a little bit on the side: winter ratatouille

winter ratatouille
(baked courgettes with piperade)
I try to buy and cook seasonal British produce, I really do. But I get cravings, cravings so cantankerous that I cannot deny myself the pleasures of food of the sun. When I give in it stops my stomach from belly-aching. I just can't help myself and this time it is all the fault of television schedulers.

Eh? Wha?

Well, over Christmas, on the rare occasions I turned on the telly, it seemed that at least one channel was showing Pixar's charming animation, Ratatouille and the moment that the jaded and embittered old restaurant critic, Anton Ego, tastes a slice of heaven and relives simple childhood pleasures as he tastes a plate of perfect ratatouille. I am convinced that my craving for ratatoulle was being fed on some subliminal level!

Ratatouille doesn't take me back to my childhood, but it is probably fair to say that I subsisted on ratatouille in my impoverished vegetarian student days, when what little money I had went on vintage clothing, gigs and cheap red wine. I would spend hours down the Kirkgate Market in Leeds trawling for cheap vegetables to sustain my lifestyle. Any disposable income was splurged on good mascara rather than on food.

Admittedly my version from those days was more a vegetable stew - a little bit mushy but full of flavour. SoI was intrigued by the version served up in Ratatouille, which was based on the famous chef, Thomas Keller's Confit Byaldi, a more refined version of the French classic.

My winter ratatouille is based on Keller's version, here, but lacks about half the ingredients! It is merely courgettes, baked on a base of piperade and topped with a light piperade vinaigrette.

Keller's version is very slowly baked in the oven and the vegetables get to know each other, slowly steaming in each other's company. It is fabulous. The vegetables retain a little bit of bite and are imbued with sweet caramelised onion and herb flavours.

I can't wait until June when courgettes and other Mediterranean vegetables are in season, so I served this last Sunday with our roast chicken. It was gorgeous, and besides, courgettes are in season somewhere in the world.

winter ratatouille (baked courgettes with piperade)
(adapted from Thomas Keller's Confit Byaldi)
Serves 4
Skill level: Easy

1 x red pepper, deseeded
half x yellow pepper, deseeded
2 tbsp olive oil
2 x garlic cloves, very finely chopped
1 x English onion, finely chopped
200g tomatoes, peeled, deseeded and finely chopped (reserve the tomato juices)
1 x fresh thyme sprig
1 tbsp fresh flat-leaf parsley, very finely chopped
1 x bay leaf
salt and freshly ground black pepper
300g courgettes, sliced into rounds (about the thickness of a £1 coin)
1 x garlic clove, very finely chopped
1 tbsp olive oil
1 tsp fresh thyme leaves
salt and freshly ground black pepper
1 tbsp olive oil
1 tsp balsamic vinegar
fresh herbs (basil, parsley and thyme)
salt and freshly ground black pepper


  1. Pre-heat the oven to 220C / Gas Mark 7.
  2. Make the piperade by placing the pepper halves on a lightly oiled baking tray, cut side down. Bake for about 15 minutes, until the skin begins to char and bubble. Remove from the oven and place in a plastic bad for about 10 minutes, or until cool enough to handle. Skin the peppers and chop into small pieces.Heat the oil in a large saucepan and tip in the onion with a pinch of salt. Cook over a low heat for about 8 minutes, before adding the garlic. Continue to cook for another 2 to 3 minutes until the onions are softening.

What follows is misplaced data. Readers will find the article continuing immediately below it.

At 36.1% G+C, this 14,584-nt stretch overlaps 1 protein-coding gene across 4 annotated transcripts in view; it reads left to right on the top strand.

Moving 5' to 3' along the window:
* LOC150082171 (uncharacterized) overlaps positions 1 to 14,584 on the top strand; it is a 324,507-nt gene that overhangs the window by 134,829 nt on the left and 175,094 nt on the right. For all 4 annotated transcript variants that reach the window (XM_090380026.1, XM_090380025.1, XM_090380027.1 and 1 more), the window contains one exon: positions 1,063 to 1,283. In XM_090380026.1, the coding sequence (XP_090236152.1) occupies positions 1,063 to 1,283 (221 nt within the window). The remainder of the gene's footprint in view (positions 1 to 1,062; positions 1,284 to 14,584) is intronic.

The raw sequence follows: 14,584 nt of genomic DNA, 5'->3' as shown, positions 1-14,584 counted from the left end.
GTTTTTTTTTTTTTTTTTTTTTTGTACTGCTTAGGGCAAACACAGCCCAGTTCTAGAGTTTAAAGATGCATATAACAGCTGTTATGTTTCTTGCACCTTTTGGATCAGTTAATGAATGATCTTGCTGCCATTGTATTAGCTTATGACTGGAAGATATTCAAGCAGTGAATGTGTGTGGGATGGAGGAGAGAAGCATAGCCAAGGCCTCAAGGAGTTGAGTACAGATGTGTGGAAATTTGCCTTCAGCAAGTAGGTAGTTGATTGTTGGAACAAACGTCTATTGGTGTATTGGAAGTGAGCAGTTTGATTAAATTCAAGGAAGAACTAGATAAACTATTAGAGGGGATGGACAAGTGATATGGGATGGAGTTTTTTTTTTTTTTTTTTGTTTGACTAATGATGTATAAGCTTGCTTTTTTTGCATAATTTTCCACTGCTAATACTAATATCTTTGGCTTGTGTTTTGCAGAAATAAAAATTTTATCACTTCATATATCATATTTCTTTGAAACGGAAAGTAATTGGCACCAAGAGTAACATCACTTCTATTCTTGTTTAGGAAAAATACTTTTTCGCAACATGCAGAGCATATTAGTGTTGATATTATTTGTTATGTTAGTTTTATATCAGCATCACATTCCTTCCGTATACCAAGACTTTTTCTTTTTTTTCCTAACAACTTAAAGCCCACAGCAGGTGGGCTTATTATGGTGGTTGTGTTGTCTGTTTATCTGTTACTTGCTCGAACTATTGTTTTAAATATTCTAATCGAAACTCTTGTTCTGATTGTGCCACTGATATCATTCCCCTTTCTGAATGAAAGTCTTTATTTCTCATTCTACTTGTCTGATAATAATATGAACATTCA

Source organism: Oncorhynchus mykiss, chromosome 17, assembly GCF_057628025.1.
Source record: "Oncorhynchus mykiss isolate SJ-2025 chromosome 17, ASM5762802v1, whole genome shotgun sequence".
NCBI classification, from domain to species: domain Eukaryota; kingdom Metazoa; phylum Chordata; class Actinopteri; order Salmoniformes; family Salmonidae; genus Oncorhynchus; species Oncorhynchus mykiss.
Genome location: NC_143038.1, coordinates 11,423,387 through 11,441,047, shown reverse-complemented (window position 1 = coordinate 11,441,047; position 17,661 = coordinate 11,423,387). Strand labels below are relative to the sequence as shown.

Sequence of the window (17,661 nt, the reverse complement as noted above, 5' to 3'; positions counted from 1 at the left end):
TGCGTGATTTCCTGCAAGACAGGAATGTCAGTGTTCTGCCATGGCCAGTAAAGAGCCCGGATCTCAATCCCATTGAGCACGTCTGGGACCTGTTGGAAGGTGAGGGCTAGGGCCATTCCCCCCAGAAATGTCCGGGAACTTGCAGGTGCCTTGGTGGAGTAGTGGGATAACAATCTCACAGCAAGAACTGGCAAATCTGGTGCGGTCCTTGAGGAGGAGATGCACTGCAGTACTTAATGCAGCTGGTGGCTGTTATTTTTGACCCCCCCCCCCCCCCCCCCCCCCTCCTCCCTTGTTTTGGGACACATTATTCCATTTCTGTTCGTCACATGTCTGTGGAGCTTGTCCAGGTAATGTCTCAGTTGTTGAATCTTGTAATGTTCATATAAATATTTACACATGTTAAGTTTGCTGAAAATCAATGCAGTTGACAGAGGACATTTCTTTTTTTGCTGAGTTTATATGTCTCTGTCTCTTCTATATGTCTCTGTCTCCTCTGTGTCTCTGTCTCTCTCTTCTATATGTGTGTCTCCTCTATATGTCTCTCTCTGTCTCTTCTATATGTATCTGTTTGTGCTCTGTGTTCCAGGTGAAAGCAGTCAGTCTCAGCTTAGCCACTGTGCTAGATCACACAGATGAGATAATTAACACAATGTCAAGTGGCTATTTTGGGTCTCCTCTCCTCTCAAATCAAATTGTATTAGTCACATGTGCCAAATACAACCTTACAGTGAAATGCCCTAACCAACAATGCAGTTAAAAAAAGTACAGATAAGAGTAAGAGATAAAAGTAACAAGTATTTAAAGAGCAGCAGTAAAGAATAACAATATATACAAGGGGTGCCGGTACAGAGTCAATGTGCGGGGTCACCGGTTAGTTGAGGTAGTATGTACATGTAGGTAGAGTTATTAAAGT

3. Add the chopped tomatoes, any juices, the thyme, parsley and bay leaf. Bring to the boil and then simmer over a low heat until the tomatoes are soft and the liquid has reduced by about half. This should take about 10 minutes.
  4. Add the peppers and simmer until they are soft. Season to taste and remove the thyme stem (but not the leaves) and the bay leaf. Put 1 tablespoon of the piperade aside (you will need this for the vinaigrette) and spread the rest of the piperade over the bottom of an ovenproof dish; about 20 centimetres in diameter.
  5. Reduce the oven temperature to 140C / Gas Mark 1.
  6. Arrange the courgettes over the piperade in an overlapping pattern. (You may not have room for all the vegetables.)
  7. Combine the garlic, oil and thyme leaves in a small bowl. Season to taste and then sprinkle over the courgettes.
  8. Cut a piece of greaseproof paper the same size as the ovenproof dish. Lightly butter or oil the paper and then place, buttered side down over the top of the vegetables. Cover the pan with foil and tuck the foil in tightly to seal well. Bake the vegetables for about 1.5 hours, then bake uncovered for another 30 minutes. (If the vegetables look as if they might be browning, then cover with foil again.
  9. You can serve immediately but this dish is much better if you allow to cool and then refrigerate overnight. (It will stay fresh for up to 2 days in the fridge).
  10. The dish can be served cold, or reheated until warm (about 10 to 15 minutes) at 180C / Gas Mark 4.
  11. Make the vinaigrette by combining the reserved piperade, oil, vinegar, herbs, and a little salt and pepper.
  12. Serve either warm or at room temperature with the vinaigrette drizzled over.


  • This is a dish which improves with age - it is definitely nicer if left for a day to allow the flavours to develop.
  • Lovely as a side dish with fish or roasted meats.
  • Serve with pasta, rice, couscous or a baked potato.
  • Stuff pancakes or top an omelette or top garlic bruschetta.
  • Sprinkle over a little Parmesan or Pecorino cheese and grill under a hot grill for a few minutes before serving.

No comments: